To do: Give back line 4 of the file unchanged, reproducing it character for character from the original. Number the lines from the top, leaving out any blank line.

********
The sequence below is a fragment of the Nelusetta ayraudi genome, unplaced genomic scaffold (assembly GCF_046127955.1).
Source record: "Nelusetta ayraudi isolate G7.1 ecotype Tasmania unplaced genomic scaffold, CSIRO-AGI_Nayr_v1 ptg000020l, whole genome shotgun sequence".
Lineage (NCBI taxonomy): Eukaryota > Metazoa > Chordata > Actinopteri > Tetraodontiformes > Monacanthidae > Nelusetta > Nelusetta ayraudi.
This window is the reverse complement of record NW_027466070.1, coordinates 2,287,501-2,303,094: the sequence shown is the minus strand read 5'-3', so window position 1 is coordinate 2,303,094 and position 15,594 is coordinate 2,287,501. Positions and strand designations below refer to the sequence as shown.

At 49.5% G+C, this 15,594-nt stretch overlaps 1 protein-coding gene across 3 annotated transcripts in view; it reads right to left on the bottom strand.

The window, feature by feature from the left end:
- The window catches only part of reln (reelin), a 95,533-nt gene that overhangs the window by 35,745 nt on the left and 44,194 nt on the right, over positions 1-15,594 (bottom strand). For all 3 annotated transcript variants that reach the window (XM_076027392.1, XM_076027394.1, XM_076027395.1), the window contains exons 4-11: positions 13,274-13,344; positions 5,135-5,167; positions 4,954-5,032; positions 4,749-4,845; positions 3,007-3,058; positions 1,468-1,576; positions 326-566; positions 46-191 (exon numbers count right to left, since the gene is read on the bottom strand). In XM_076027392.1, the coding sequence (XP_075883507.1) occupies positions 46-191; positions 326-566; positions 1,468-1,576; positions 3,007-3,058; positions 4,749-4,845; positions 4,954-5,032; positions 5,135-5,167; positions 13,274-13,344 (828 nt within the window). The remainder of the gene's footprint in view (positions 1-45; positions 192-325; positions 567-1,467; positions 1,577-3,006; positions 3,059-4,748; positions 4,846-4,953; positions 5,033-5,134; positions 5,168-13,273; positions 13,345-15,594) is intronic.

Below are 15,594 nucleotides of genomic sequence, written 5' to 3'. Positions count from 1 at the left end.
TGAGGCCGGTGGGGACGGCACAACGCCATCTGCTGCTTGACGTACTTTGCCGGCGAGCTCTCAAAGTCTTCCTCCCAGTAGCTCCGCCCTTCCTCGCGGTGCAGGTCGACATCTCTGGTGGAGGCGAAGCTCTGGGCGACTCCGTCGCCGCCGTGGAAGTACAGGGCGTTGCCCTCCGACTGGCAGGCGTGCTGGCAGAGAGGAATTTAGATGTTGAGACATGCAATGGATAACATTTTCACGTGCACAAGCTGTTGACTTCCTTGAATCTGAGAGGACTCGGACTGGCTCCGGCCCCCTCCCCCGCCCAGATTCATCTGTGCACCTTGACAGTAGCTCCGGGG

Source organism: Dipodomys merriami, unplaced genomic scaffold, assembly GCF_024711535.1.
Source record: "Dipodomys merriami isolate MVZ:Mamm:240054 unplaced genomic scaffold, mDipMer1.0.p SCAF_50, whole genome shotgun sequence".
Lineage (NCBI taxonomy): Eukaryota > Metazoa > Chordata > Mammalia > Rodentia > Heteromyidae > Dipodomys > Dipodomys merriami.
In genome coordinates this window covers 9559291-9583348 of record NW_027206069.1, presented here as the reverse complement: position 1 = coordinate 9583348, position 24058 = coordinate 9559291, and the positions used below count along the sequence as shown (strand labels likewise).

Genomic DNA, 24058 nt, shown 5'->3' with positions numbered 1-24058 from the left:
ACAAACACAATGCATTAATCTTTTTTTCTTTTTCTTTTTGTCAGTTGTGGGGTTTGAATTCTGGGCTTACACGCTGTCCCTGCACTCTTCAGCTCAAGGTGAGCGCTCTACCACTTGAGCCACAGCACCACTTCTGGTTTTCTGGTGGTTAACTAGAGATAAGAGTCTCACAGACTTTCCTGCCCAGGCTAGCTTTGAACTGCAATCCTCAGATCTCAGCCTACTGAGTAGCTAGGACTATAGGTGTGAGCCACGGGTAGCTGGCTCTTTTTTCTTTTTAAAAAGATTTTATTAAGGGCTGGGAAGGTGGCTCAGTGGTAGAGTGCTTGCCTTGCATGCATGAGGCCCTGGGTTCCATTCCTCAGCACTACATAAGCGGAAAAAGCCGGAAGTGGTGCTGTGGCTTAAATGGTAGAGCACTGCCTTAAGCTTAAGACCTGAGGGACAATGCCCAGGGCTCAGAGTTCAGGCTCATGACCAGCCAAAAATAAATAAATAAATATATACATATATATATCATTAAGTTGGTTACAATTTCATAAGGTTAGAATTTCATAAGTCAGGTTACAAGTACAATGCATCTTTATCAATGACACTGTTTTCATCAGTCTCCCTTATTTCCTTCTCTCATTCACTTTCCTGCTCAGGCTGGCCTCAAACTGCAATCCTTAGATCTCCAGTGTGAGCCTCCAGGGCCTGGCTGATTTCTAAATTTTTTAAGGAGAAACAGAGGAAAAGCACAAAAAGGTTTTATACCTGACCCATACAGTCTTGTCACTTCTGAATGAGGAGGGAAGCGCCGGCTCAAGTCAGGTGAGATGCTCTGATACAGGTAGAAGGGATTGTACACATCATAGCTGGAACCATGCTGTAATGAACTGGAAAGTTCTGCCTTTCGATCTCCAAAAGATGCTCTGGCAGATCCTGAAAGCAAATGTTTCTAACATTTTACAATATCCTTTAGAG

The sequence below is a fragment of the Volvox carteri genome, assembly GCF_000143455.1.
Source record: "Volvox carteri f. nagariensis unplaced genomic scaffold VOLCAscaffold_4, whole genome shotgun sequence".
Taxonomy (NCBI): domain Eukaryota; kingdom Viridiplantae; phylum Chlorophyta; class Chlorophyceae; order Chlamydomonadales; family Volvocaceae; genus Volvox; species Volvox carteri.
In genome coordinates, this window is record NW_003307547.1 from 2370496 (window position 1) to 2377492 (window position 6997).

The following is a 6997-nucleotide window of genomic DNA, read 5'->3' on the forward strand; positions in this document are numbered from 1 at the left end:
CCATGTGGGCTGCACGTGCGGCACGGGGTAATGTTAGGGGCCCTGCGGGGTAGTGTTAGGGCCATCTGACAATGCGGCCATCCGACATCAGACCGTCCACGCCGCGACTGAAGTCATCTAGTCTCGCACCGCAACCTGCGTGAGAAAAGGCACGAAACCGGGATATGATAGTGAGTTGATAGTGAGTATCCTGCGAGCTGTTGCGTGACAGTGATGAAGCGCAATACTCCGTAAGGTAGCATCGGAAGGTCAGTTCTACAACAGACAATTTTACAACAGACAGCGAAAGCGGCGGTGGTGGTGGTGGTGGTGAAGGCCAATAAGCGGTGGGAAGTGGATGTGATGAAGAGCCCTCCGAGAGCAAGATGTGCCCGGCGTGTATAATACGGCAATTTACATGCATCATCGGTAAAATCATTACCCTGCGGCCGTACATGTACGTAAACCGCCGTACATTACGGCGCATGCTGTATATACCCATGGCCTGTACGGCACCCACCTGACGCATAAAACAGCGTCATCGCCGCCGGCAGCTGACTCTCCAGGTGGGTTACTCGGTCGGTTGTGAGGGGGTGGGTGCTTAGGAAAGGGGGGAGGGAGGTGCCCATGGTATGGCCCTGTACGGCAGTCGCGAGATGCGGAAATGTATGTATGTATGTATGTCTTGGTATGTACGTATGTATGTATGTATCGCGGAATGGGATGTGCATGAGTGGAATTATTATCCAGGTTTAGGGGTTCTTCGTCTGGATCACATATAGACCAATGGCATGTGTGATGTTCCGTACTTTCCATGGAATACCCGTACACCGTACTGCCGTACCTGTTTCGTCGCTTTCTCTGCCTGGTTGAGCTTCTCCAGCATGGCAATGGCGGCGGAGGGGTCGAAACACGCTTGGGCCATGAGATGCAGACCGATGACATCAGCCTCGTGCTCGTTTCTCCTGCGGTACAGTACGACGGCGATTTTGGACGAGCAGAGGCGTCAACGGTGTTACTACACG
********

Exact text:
This window is the reverse complement of record NW_027466070.1, coordinates 2,287,501-2,303,094: the sequence shown is the minus strand read 5'-3', so window position 1 is coordinate 2,303,094 and position 15,594 is coordinate 2,287,501. Positions and strand designations below refer to the sequence as shown.